Marta Riniker-Radich: Every home a fortress every hearth a blossom | Art Observed

Dec 18 2016

Marta Riniker-Radich The Cartridge Box

Marta Riniker-Radich’s U.S. solo debut at Swiss Institute opened a few days prior to presidential elections, a note that gives the show an increasingly ominous note in the wake of Donald Trump’s ascendancy on the back of a conservative, militaristic worldview.  Drawing on this culture of perceived oppression and the systems of resistance that stem from their, her works dismantle the safety and innocence of the American home, while problematizing notions of escapism, and the notions of artificiality attached to middle-class domesticity.  Featuring notes from American militia members documenting their testimonials about emergency supply goods, and combining these with a series of artifacts and objects playing on dual uses and pluralities of violence and utilitarianism, Every Home A Fortress Every Heart A Blossom brings the political separatism of these American subcultures to the fore.  “When I opened the box I was like a kid on Christmas morning. I looked over each and every piece checking for defects,” says an anonymous member about a uniform they received.  “I found none.”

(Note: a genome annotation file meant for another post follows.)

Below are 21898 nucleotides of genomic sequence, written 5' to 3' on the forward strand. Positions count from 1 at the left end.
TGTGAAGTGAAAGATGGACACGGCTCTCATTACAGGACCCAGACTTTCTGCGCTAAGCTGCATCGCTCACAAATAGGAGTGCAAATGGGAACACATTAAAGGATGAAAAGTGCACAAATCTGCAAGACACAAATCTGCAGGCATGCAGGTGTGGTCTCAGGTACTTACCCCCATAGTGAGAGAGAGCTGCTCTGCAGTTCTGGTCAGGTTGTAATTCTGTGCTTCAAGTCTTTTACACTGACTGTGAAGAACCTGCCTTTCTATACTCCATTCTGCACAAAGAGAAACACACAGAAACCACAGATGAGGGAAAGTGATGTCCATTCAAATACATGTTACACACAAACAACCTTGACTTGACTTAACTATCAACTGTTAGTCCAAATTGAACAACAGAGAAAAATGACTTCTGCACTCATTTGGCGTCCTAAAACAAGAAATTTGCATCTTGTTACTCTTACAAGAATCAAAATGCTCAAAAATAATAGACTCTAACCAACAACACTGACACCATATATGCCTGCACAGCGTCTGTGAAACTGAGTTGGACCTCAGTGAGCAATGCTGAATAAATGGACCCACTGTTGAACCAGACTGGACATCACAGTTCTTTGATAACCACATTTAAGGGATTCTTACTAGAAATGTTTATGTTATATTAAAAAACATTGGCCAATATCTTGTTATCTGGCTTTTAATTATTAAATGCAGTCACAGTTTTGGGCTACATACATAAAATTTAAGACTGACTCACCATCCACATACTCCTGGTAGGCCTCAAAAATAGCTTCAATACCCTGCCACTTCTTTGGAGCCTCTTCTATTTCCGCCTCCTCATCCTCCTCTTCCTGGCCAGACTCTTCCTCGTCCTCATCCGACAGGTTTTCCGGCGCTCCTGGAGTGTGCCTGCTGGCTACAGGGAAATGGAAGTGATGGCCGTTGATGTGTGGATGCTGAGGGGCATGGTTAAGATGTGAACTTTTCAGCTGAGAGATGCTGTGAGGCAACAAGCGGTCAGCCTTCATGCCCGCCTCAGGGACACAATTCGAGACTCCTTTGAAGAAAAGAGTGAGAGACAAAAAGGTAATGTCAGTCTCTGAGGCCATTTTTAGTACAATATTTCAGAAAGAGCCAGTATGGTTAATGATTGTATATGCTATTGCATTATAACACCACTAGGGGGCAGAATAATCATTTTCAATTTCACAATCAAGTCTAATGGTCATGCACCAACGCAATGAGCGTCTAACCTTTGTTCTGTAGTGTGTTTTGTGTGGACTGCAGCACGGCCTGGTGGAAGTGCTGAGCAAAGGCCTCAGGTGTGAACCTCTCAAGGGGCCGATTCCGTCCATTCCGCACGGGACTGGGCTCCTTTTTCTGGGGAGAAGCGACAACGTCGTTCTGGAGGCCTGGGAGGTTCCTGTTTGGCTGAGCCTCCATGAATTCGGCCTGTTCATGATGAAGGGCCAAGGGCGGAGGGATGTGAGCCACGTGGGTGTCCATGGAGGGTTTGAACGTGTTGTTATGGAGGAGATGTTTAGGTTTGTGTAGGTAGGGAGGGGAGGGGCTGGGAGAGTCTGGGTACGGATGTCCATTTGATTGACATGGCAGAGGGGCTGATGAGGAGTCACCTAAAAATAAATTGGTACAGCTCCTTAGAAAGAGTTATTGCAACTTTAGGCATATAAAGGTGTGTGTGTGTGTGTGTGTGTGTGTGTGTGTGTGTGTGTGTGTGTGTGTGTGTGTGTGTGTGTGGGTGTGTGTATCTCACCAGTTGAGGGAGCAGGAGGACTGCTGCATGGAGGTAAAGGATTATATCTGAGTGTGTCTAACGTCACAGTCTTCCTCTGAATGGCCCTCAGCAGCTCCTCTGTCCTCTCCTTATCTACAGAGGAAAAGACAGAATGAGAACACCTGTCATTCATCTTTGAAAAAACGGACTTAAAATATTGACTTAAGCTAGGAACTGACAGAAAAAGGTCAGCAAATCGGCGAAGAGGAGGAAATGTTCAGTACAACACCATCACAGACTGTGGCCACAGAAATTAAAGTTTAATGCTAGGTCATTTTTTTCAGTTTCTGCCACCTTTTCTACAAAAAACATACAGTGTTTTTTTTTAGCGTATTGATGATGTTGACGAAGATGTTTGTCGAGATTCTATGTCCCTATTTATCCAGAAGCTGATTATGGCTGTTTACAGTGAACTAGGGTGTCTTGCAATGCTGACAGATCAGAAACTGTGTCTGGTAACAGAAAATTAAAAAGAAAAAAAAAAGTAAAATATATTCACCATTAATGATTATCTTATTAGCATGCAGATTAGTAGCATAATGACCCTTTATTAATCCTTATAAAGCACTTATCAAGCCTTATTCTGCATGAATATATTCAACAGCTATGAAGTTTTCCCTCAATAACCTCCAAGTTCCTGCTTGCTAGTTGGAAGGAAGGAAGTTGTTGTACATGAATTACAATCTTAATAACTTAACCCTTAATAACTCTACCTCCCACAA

Riniker-Radich, who was born in Switzerland, spent her childhood in Panama before studying art in Geneva and delivering an ambitious body of work in drawing and sculpture. Expanding her scrutiny of architectural aesthetics and its institutionalized standards in her current exhibition, the artist subverts safety and isolation perpetuated by being behind the enclosing borders of home.

The tension between risk-taking and seeking comfort plays out in particular here, from the filters the artist has employed to cover gallery windows, to her lush drawings of gluttonous desserts offering sweet escape from the turbulence she implies elsewhere.  The most emblematic juxtaposition of momentary escapism and voluntary isolation, however, is The Private Sphere, a series of resin cast earplugs in bright pinks and reds scattered around the Swiss Institute’s interior, which echoes a domestic structure.  Spread haphazardly around the show, these earplugs, used in loud cities such as New York, promise contemplation and alienation through their superfluous and moldable connotations.  Riniker-Radich’s subject matter in the states turns her attention towards these spaces of tightly compressed levels of existence, and the materials, like these earplugs, that mediate living in various perceptual spheres within close proximity.

The show also features a series of whips made out of mundane objects such as plastic hoses or metal wires. Aptly titled The thoughts mold the brain, as certainly as the brain molds the thoughts, these relics, and their sadomasochistic implications, are protected inside glass and wooden vitrines as cherished relics, in contrast to their everyday materials.  Stemming from utilitarian domestic tools like a typical gardening hose, these objects complicate social complicity or concepts of domestic idleness and mediocracy explored elsewhere, bringing the philosophical underpinnings of separatist politics, and the bodily price it implies, into view.

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